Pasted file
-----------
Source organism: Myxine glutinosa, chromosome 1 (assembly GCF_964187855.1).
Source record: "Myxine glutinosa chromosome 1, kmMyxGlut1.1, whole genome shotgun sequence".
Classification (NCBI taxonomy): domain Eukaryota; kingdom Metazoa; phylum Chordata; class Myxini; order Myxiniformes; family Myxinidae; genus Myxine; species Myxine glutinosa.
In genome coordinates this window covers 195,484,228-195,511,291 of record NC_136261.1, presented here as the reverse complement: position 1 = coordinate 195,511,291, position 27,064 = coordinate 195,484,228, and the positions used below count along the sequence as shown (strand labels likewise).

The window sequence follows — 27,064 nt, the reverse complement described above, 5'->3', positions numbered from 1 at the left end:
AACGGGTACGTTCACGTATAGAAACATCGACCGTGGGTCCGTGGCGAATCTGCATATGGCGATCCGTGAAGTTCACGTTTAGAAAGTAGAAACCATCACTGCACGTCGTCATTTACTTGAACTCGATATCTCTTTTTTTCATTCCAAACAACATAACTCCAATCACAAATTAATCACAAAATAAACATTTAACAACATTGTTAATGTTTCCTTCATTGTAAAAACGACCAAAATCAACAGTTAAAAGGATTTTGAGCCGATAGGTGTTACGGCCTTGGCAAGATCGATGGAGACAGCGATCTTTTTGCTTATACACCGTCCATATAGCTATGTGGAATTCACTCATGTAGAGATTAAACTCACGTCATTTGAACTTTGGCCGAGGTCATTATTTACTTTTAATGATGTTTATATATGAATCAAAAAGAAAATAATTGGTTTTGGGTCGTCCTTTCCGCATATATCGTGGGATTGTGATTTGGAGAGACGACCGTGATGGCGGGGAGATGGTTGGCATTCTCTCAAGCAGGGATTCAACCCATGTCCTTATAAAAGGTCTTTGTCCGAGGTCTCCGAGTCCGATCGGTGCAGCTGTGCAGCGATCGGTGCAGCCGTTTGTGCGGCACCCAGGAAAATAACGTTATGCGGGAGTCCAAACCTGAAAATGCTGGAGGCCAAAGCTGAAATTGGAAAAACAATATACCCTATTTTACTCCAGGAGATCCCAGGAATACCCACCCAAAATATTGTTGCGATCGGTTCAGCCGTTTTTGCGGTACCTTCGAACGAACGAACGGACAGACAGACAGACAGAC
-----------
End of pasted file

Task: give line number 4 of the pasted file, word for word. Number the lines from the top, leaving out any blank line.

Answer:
In genome coordinates this window covers 195,484,228-195,511,291 of record NC_136261.1, presented here as the reverse complement: position 1 = coordinate 195,511,291, position 27,064 = coordinate 195,484,228, and the positions used below count along the sequence as shown (strand labels likewise).